When I moved to Beijing, I was initially surprised at how quiet the Chinese New Year festivities seemed. China’s biggest holiday shut down the country for a week, and most people returned to their childhood villages or towns to celebrate with family. Every night, there was the shocking crack of firecrackers (to ward off evil spirits), but every day the streets were quiet and empty. Of course, I recognized a few of the holiday’s elements from my Chinese-American childhood—such as the red envelopes stuffed with cash, which I gave to my friends’ children—but where were the parades? The lion dances? For my first few years in China, I couldn’t help but feel I was somehow missing out on the fun.
It wasn’t until my final year in China that I was invited to a party, a lunch hosted by friends. The Lunar New Year is celebrated for two weeks, and this meal marked its last day, the Lantern Festival. We gathered at noon, the sun spilling into the modest apartment. At first I felt shy, my Mandarin inadequate to keep up with the conversation about local politics. But when the food came out, we all fell silent. Gathered on the table was an assortment of dishes, all home-cooked: a whole steamed fish, a heap of noodles, and the crowning glory, a pile of dumplings.
The dishes were prepared for good luck, my hosts explained. The word for fish, yu, is a homonym for “plenty”; the long strands of noodles represent longevity; the dumplings symbolize wealth, their crescent shape resembling gold ingots. We picked up our chopsticks and dug in. As soon as one platter of boiled dumplings vanished, another appeared—and we marveled over the filling of savory pork, mixed with a secret ingredient (grated lotus root). Dumpling after dumpling disappeared until we couldn’t eat another. The display of gluttony could have rivaled Thanksgiving.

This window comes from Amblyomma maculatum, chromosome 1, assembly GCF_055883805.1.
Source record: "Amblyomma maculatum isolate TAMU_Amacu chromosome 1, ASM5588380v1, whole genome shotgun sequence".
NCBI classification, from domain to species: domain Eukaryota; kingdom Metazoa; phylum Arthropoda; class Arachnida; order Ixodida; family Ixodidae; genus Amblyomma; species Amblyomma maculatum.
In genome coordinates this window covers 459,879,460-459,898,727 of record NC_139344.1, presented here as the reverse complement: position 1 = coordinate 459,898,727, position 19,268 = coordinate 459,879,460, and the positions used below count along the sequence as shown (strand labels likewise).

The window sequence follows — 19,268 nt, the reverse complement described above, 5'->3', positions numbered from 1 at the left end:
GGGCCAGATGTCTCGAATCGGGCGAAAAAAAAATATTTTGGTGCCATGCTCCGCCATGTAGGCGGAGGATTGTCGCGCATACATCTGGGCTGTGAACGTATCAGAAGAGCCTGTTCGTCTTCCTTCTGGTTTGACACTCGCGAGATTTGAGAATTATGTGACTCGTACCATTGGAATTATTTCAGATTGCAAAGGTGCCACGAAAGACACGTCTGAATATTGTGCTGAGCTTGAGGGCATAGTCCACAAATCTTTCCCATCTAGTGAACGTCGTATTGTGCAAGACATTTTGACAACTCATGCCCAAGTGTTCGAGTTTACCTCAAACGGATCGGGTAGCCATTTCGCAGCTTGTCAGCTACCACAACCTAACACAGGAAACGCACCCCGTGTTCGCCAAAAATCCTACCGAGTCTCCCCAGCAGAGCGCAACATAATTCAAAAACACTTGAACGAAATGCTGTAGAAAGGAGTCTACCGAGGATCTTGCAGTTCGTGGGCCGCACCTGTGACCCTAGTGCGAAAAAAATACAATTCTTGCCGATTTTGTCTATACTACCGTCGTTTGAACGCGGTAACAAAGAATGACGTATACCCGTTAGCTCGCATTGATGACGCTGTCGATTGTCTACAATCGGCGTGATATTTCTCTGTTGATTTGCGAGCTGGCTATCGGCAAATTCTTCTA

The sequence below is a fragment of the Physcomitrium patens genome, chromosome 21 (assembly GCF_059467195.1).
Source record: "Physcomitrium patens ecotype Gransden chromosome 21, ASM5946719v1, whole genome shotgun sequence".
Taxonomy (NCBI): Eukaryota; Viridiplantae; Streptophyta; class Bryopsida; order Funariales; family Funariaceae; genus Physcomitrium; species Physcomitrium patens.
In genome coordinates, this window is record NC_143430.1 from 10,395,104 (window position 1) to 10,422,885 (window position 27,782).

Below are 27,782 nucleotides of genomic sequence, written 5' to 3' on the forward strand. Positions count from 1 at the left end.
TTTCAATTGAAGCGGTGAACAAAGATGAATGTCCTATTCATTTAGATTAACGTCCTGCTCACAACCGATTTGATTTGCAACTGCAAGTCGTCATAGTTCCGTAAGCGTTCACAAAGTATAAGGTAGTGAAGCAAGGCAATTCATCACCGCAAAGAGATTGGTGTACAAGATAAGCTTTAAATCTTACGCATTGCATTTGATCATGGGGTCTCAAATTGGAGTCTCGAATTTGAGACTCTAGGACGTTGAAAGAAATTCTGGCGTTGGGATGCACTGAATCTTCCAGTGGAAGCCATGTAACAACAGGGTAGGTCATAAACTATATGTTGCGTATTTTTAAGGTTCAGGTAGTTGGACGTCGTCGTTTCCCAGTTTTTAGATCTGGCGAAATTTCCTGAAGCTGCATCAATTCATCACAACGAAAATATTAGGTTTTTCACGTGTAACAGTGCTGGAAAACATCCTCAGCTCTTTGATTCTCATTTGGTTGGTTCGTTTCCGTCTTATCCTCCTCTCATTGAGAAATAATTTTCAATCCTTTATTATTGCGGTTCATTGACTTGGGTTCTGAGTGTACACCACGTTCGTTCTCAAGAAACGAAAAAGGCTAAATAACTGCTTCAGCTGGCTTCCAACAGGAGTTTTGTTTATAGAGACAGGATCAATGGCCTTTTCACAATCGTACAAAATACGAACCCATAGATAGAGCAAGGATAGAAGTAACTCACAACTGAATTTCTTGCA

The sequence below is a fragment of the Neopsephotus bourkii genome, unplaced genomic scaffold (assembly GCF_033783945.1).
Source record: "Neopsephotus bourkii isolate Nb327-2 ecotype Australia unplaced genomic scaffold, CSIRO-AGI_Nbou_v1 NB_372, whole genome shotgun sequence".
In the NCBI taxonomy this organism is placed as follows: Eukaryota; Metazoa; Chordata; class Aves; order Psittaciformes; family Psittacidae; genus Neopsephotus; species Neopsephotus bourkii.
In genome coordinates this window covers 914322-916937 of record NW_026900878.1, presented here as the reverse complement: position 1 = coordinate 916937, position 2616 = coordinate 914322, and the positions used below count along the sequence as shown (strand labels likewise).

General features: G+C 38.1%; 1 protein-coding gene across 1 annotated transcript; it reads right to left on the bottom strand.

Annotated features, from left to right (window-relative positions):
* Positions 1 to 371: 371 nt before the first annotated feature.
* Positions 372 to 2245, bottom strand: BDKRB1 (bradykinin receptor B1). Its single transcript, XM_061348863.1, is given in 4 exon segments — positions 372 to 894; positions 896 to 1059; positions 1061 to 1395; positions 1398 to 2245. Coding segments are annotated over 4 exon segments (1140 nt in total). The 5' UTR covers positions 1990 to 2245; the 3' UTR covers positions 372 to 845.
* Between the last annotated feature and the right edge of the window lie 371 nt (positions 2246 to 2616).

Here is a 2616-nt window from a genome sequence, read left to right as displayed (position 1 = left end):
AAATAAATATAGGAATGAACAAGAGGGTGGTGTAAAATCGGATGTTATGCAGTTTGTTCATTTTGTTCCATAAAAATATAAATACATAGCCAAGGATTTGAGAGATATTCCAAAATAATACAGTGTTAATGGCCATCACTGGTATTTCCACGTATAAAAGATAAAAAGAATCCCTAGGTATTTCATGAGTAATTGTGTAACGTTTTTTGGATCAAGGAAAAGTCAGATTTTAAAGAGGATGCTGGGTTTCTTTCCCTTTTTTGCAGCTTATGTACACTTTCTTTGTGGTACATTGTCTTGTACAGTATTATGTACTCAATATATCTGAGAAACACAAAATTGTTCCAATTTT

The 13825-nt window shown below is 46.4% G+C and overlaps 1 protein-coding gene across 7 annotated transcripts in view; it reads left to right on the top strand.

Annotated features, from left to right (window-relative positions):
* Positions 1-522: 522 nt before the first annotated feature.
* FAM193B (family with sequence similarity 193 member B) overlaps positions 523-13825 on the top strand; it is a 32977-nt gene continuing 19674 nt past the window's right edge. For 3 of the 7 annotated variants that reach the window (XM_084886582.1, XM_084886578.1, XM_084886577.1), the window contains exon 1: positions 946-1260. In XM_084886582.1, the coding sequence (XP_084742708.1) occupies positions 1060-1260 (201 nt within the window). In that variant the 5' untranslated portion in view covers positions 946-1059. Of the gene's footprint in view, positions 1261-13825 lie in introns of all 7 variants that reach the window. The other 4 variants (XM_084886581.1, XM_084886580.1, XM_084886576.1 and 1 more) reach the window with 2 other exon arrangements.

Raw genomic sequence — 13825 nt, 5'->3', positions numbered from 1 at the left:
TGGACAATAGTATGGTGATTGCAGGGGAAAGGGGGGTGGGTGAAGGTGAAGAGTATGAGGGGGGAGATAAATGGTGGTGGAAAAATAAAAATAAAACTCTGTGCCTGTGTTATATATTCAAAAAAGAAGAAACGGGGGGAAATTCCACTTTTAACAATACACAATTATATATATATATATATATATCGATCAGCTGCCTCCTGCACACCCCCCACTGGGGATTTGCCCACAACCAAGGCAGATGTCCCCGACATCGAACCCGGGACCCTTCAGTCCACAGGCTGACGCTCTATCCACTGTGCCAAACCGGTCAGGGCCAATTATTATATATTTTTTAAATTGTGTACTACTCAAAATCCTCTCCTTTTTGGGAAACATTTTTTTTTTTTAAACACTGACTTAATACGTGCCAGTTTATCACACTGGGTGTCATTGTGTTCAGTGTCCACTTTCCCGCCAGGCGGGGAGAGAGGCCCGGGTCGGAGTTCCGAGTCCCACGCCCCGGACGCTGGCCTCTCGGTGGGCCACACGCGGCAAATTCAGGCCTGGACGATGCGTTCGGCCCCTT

I don’t live in China anymore, but I always feel nostalgic for it around the lunar new year. I could never recreate that special dumpling meal, but as the holiday approaches I do try to slurp up a noodle or a dumpling or two (or 30). With the New Year dawning on February 14, here are some other ways to ring in the Year of the Tiger in Washington. Who couldn’t use more luck, prosperity, and good fortune in their lives?
Slurp some noodles. What could be more festive than a spicy, tingly bowl of dan dan mian at Joe’s Noodle House in Rockville? Add an order of wontons in red oil—they’re not gold-ingot-shaped dumplings, but their chili punch still feels celebratory—and you have a Szechuan feast fit for a tiger. Just remember, don’t ever cut your noodles—it’s like cutting off your life!
Down some dumplings. They’re not the traditional boiled version, but the pan-fried pork dumplings at A&J in Annandale and Rockville are a delicious substitute, with rich, meaty fillings and crisp, chewy wrappers. The humble dim sum houses also have an extensive selection of soothing soupy noodles—I’m fond of the zha cai rou si mian (shredded pork with salted radish pickle). Do-it-yourself dumpling enthusiasts should head to Rockville’s Maxim Chinese market (460 Hungerford Dr.; 301-279-0110) for dumpling wrappers and other supplies—folding dumplings together is a time-honored New Year activity. Or, if you’re short on time, buy a bag of the frozen variety.
Lions and tigers and dragons—oh, my! Usher in the Year of the Tiger by warding off evil spirits with firecrackers, lion and dragon dances, and martial-arts displays at DC’s annual Chinatown parade. While I recommend saving your Chinese-food appetite for a trip to Rockville, if you must eat in Chinatown, check out Full Kee for shrimp wontons and beef chow fun. This year’s parade is Saturday, February 21, from 2 to 5 on H Street, Northwest, between Sixth and Eighth streets.
Gorge on art. If one of your New Year’s resolutions is to cultivate your creative side, there are few better places to visit than the Freer and Sackler Galleries. Strolling through the extraordinary collection of Chinese art is like taking a tour through history, from the Neolithic metalwork to exquisite Tang Dynasty celadon ceramics and 19th- and 20th-century brush calligraphy.
Be a panda hugger. It’s not a traditional New Year’s activity, but why not swing by the National Zoo to shout a friendly “Ni hao!” to everyone’s favorite black-and-white Chinese mascots? While it may be too late to catch Tai Shan—his Washington farewell party was January 30—his panda parents are still in residence, and rumor has it that mother Mei Xiang is battling empty-nest syndrome by trying for another cub.
Ann Mah will appear at Borders (1801 K St., NW; 202-466-4999) at 6:30 on Wednesday, February 10. She'll read from her debut novel, Kitchen Chinese.
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